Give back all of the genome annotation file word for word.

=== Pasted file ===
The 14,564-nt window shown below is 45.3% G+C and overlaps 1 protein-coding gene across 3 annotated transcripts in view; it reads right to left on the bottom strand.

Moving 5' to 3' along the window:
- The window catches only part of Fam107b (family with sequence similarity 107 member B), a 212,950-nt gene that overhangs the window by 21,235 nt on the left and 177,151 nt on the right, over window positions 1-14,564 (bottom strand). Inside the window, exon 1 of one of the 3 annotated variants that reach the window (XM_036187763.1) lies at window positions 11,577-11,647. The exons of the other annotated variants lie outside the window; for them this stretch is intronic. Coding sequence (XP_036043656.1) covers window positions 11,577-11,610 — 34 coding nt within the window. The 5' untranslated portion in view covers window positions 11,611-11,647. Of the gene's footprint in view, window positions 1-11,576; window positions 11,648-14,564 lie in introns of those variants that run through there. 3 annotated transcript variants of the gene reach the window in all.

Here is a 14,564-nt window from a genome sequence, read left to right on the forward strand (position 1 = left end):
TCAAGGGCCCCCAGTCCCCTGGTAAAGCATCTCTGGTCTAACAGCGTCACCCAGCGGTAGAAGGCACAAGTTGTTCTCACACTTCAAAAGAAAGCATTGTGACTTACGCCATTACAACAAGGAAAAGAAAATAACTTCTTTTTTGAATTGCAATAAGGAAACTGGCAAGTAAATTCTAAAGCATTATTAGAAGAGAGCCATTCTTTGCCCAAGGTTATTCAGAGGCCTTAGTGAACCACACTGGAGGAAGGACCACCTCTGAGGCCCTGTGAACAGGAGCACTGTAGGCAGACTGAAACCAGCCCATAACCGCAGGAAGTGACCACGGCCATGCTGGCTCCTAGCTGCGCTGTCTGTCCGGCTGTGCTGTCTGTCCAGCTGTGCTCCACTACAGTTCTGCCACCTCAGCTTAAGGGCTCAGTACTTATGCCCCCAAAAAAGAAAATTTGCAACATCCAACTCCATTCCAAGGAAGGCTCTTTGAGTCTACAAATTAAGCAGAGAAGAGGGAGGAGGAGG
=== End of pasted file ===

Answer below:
The 14,564-nt window shown below is 45.3% G+C and overlaps 1 protein-coding gene across 3 annotated transcripts in view; it reads right to left on the bottom strand.

Moving 5' to 3' along the window:
- The window catches only part of Fam107b (family with sequence similarity 107 member B), a 212,950-nt gene that overhangs the window by 21,235 nt on the left and 177,151 nt on the right, over window positions 1-14,564 (bottom strand). Inside the window, exon 1 of one of the 3 annotated variants that reach the window (XM_036187763.1) lies at window positions 11,577-11,647. The exons of the other annotated variants lie outside the window; for them this stretch is intronic. Coding sequence (XP_036043656.1) covers window positions 11,577-11,610 — 34 coding nt within the window. The 5' untranslated portion in view covers window positions 11,611-11,647. Of the gene's footprint in view, window positions 1-11,576; window positions 11,648-14,564 lie in introns of those variants that run through there. 3 annotated transcript variants of the gene reach the window in all.

Here is a 14,564-nt window from a genome sequence, read left to right on the forward strand (position 1 = left end):
TCAAGGGCCCCCAGTCCCCTGGTAAAGCATCTCTGGTCTAACAGCGTCACCCAGCGGTAGAAGGCACAAGTTGTTCTCACACTTCAAAAGAAAGCATTGTGACTTACGCCATTACAACAAGGAAAAGAAAATAACTTCTTTTTTGAATTGCAATAAGGAAACTGGCAAGTAAATTCTAAAGCATTATTAGAAGAGAGCCATTCTTTGCCCAAGGTTATTCAGAGGCCTTAGTGAACCACACTGGAGGAAGGACCACCTCTGAGGCCCTGTGAACAGGAGCACTGTAGGCAGACTGAAACCAGCCCATAACCGCAGGAAGTGACCACGGCCATGCTGGCTCCTAGCTGCGCTGTCTGTCCGGCTGTGCTGTCTGTCCAGCTGTGCTCCACTACAGTTCTGCCACCTCAGCTTAAGGGCTCAGTACTTATGCCCCCAAAAAAGAAAATTTGCAACATCCAACTCCATTCCAAGGAAGGCTCTTTGAGTCTACAAATTAAGCAGAGAAGAGGGAGGAGGAGG